Wiring 102, Intermediate Techniques

Lee Cheatle

Time to discuss annealed copper vs. anodized aluminum, here are the basics:
1) Copper is stiffer than aluminum so a smaller gauge can be used to hold the branch where placed thus it also is less noticeable on a branch and it turns black with age thus concealing it from view more effectively than aluminum
2) Copper being stiffer is generally used on conifers and not used on deciduous trees whose bark is thinner and the copper has a tendency to often damage the bark of a deciduous tree
3) Aluminum, due to its more malleable quality, is easier to learn how to wire with, it is more forgiving
4) Copper takes more time to learn how to use effectively; once bent it becomes stiffer. Because of it getting stiffer, when bent, it can be harder to learn to apply and it is easy to waste it because of mistakes made
5) Aluminum can be re-straightened effectively and used again by yanking on both ends simultaneously with 2 pairs of pliers; some are opposed to this due to little kinks being left behind on larger gauges. It is your decision and is often decided based on ones budget

• Try not to have more than 3 wires on any branch you wire; this is an esthetic guideline not a rule
• A hint to the above guideline; if you find that you have more than 3 wires on a branch regularly, you may, be leaving too many branches on in those areas, consider that often when wiring your trees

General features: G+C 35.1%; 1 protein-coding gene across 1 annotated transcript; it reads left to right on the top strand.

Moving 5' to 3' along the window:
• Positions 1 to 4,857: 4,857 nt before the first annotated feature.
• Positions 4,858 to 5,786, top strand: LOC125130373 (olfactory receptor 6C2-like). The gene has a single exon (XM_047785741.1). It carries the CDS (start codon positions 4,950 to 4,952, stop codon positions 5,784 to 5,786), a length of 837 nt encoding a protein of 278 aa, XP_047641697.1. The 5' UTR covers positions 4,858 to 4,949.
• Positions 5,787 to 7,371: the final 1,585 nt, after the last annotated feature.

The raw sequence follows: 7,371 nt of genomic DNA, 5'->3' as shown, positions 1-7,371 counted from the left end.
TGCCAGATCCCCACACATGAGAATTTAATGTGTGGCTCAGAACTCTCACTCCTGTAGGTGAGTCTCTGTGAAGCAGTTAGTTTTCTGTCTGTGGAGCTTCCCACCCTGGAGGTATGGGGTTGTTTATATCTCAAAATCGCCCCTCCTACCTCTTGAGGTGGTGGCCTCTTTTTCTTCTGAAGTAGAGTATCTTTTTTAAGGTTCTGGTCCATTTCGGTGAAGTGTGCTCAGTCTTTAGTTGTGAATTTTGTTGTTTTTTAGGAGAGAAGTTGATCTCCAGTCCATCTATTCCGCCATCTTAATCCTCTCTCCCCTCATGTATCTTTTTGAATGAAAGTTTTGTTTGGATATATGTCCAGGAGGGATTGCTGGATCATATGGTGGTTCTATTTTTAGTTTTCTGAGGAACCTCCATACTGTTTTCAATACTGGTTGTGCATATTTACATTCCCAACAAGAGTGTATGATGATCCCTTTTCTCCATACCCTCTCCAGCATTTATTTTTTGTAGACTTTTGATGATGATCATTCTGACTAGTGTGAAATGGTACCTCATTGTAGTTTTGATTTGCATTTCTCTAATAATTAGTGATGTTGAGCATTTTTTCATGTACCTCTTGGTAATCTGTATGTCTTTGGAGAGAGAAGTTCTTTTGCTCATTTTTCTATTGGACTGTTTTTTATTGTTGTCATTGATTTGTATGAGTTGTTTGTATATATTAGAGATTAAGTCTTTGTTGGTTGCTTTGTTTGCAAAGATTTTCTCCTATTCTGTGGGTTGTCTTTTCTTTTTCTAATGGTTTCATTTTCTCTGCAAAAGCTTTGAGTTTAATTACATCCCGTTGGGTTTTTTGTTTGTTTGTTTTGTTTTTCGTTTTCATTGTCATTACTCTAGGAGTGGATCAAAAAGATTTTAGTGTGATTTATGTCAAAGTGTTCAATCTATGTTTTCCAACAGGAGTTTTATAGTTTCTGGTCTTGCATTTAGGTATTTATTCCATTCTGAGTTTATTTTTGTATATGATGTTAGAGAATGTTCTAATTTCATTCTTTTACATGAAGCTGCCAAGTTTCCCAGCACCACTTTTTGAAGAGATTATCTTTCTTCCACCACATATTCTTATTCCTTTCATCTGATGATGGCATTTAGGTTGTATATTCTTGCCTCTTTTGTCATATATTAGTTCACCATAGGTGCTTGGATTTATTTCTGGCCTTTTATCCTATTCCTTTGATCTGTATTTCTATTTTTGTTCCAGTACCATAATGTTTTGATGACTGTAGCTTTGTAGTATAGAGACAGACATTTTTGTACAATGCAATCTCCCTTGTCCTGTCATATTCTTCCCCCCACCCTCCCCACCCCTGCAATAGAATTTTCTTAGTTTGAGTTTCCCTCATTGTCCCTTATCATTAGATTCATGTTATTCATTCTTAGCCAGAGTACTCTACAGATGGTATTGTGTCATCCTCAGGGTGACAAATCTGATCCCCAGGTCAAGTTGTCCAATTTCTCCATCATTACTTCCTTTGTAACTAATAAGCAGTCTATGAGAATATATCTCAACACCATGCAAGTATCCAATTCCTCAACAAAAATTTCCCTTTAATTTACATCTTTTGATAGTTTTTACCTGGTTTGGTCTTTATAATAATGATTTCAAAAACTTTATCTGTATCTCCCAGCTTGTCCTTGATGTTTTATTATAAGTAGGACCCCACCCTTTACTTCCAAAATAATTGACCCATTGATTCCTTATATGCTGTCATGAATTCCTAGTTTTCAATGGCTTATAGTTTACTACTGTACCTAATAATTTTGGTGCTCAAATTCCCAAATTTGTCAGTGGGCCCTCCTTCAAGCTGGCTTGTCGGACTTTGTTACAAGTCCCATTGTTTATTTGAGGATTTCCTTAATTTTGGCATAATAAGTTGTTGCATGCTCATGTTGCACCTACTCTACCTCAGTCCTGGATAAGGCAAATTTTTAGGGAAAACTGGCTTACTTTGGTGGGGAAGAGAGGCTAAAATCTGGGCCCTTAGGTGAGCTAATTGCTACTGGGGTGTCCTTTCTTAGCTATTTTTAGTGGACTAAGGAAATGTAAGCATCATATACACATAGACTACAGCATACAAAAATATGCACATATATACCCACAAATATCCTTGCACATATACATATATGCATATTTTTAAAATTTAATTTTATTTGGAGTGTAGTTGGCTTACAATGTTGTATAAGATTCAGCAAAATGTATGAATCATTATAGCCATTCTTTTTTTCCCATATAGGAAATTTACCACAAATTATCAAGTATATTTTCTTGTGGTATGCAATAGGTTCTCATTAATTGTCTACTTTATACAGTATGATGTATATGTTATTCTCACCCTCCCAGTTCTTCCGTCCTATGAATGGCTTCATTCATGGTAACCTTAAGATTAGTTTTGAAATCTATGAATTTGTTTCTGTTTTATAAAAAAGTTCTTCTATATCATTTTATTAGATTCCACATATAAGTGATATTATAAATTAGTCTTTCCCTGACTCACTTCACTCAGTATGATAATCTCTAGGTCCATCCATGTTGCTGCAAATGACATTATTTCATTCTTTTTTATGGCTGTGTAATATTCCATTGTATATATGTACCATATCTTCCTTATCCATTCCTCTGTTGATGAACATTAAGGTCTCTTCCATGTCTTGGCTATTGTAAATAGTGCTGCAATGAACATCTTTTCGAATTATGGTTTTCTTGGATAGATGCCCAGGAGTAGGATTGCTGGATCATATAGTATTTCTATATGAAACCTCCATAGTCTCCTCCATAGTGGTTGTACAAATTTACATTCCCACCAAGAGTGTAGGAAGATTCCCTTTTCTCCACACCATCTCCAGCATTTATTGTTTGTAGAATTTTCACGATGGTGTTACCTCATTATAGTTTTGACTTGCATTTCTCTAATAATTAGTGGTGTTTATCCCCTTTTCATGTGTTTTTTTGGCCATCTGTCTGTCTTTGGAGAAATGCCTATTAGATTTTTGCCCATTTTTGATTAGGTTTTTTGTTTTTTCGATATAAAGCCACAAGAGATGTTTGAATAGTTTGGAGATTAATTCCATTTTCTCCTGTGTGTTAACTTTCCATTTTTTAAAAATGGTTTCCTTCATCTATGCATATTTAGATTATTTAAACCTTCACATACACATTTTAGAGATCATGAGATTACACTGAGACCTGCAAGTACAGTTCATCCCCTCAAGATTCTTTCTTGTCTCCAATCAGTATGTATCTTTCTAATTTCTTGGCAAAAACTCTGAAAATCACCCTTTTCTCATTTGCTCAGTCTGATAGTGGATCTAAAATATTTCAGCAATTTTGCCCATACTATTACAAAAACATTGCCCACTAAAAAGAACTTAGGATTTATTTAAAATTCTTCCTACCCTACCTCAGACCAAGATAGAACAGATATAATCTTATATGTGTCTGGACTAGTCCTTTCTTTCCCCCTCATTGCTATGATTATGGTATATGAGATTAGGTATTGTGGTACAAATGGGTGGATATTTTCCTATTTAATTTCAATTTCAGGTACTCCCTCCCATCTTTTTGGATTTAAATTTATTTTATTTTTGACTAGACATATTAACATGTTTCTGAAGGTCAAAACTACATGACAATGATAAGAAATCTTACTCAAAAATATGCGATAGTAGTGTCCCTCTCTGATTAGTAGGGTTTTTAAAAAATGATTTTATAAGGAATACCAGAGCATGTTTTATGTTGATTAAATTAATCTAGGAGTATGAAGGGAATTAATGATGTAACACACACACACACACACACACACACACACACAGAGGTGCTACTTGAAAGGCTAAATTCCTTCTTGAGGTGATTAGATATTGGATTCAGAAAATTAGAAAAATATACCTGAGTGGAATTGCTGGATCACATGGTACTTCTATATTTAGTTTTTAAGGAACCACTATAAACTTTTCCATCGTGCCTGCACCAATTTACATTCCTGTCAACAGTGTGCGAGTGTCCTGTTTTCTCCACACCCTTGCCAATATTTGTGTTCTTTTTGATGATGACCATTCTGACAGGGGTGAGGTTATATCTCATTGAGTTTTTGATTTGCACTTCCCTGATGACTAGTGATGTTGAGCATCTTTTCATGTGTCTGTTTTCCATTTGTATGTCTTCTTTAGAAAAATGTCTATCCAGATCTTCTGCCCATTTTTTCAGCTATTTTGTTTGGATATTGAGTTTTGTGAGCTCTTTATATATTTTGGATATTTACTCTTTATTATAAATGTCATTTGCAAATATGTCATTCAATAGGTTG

• Wire softly; do not use the branch as a fulcrum, twist your wire while you are applying it
• When wiring 2 branches with one wire, start wiring one branch with one and a half turns, creating an anchor and then do the entire second branch then return to the first branch and complete it
• Pre plan your moves so that you know what branches are going to be wired with one wire
• Pre plan where you will be making the bends in the branches, both sideways and up and down and then place your wire accordingly at the back sides of those bends
• Pre plan which way you want a branch to twist and whenever possible apply the wire in that direction so you do not unwind the wire twisting the branch the opposite way when the wire in on the branch
• Pre bent branches are often already on a bonsai. If you want to keep those bends remember to apply the wire on the back side of the bends to keep them from breaking
• When wiring axial areas V’s; the wire always twists in opposite directions
• Crossing wires; avoid it but, this is not a hard fast rule and has been misinterpreted. There are 2 reasons that I know of not to cross wires; one is that a large wire crossed over another large wire puts more pressure at that spot and will create wire scars. The other reason is esthetics; it does not look as good as a smooth running uninterrupted wire.
• When should you cross wires? When you get out on the smaller branches you will need to cross some wires in order to anchor them properly. These are very small gauges of wire and will not do any wire scarring nor be very noticeable